Resurrection Dreams - Richard Laymon

(No Series)

Back in Ellsworth High there was definitely no one weirder than Melvin. All the kids made fun of the way he dressed, the way he acted, everything about him. Vicki was the only one who stood up for him, but even she was horrified when he dug up a dead body and tried to bring it back to life with power from a car battery.

That was years ago, but Vicki still has nightmares about Melvin. Now she’s back in Ellsworth and she knows she’ll have to see Melvin again. He’s just been released from the institution and he’s acting even weirder than ever. His experiments with the dead have progressed, and as soon as he can get Vicki where he wants her, he can make his most twisted dream a reality…

People praise Laymon like he is the messiah of Horror; so far my experiences with him have been hit and miss. I was sorely disappointed with Body Rides, madly in love with Resurrection Dreams, but as for this one, I’m stuck smack dab in the middle. On the brink, but never quite getting there.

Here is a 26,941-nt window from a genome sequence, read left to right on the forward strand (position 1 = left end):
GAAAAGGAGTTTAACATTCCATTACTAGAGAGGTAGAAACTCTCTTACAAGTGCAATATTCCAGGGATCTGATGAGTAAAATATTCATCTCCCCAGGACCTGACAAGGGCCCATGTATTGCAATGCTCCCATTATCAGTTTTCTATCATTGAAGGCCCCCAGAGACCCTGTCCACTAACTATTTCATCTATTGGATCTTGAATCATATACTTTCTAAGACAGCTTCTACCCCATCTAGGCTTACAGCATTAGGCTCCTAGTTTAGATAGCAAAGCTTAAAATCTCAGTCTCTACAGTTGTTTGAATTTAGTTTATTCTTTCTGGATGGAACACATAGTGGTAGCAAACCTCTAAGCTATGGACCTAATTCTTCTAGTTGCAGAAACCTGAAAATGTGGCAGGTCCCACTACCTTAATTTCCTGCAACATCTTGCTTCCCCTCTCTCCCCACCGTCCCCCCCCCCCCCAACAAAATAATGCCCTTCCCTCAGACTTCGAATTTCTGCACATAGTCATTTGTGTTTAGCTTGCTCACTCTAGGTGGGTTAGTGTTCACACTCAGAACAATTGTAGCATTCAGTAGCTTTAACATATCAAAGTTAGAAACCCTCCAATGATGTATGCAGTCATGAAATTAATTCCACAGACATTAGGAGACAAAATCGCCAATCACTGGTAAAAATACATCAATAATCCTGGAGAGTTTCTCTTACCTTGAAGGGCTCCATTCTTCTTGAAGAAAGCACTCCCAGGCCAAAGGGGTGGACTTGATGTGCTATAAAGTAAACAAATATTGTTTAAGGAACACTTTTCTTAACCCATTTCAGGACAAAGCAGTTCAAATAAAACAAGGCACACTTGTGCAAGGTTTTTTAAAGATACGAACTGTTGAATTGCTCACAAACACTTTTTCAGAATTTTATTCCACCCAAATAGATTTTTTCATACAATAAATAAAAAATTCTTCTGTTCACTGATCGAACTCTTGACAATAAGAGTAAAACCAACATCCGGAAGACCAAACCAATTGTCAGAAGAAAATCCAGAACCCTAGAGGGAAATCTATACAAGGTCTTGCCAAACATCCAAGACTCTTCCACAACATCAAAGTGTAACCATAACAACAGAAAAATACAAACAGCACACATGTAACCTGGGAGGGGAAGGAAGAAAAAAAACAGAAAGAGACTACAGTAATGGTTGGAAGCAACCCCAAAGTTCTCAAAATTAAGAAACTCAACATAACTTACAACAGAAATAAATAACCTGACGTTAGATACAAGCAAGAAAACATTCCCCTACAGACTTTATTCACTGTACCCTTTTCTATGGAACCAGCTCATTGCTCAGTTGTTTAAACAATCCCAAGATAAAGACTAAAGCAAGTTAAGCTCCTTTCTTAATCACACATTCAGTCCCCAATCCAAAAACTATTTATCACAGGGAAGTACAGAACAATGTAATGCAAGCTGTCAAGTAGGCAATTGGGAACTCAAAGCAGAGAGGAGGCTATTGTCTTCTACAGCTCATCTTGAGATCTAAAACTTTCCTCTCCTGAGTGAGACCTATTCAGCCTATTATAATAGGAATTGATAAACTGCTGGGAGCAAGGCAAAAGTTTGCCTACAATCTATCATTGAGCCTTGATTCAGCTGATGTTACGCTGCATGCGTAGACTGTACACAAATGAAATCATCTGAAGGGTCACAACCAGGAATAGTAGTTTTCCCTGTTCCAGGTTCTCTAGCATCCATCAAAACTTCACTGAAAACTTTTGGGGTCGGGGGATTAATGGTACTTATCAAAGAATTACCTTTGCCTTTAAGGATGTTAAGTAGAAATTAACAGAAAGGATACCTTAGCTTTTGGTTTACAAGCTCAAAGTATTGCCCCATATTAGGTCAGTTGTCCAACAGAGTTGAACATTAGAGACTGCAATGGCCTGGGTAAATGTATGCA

The plot is cheesy, childishly simple, and mainly predictable. Predictable, cheesy, simple plots can be enjoyed, of course, but one usually expects a bit more from Laymon. The idea that Melvin can really do what he does is outlandish enough; a reader learns to suspend a certain amount of disbelief, but the way it came to play here seemed a bit overdone. Also, what was the purpose? You would figure he’d want to show the world now that he had proof.

The characters are real enough, likeable in their own way, even Melvin, who the author made sure you felt sorry for while still making sure you couldn’t help getting amused by his gawkiness. Laymon didn’t go overboard with the sexual lust and wanting here, but he did manage to anger me with the ending concerning a few of the characters. The beginning was fine, with some shocks and thrills, the middle held up well enough pacing wise and the ending, while strongly written, didn’t sit with me well.

Laymon’s writing style is direct, humorous, and dark when it’s meant to be. Regretfully he left any semblance of suspense and genuine horror out the door, instead opting for some cheaper gross out factors, not even dishing that out much.

This isn’t a Laymon book I’d recommend highly, but I wouldn’t tell Laymon fans to pass it up. It’s not bad, it’s more lukewarm – nothing to get excited and ga-ga over, but not something that would entirely spoil an evening either.

   Zombie Book Reviews: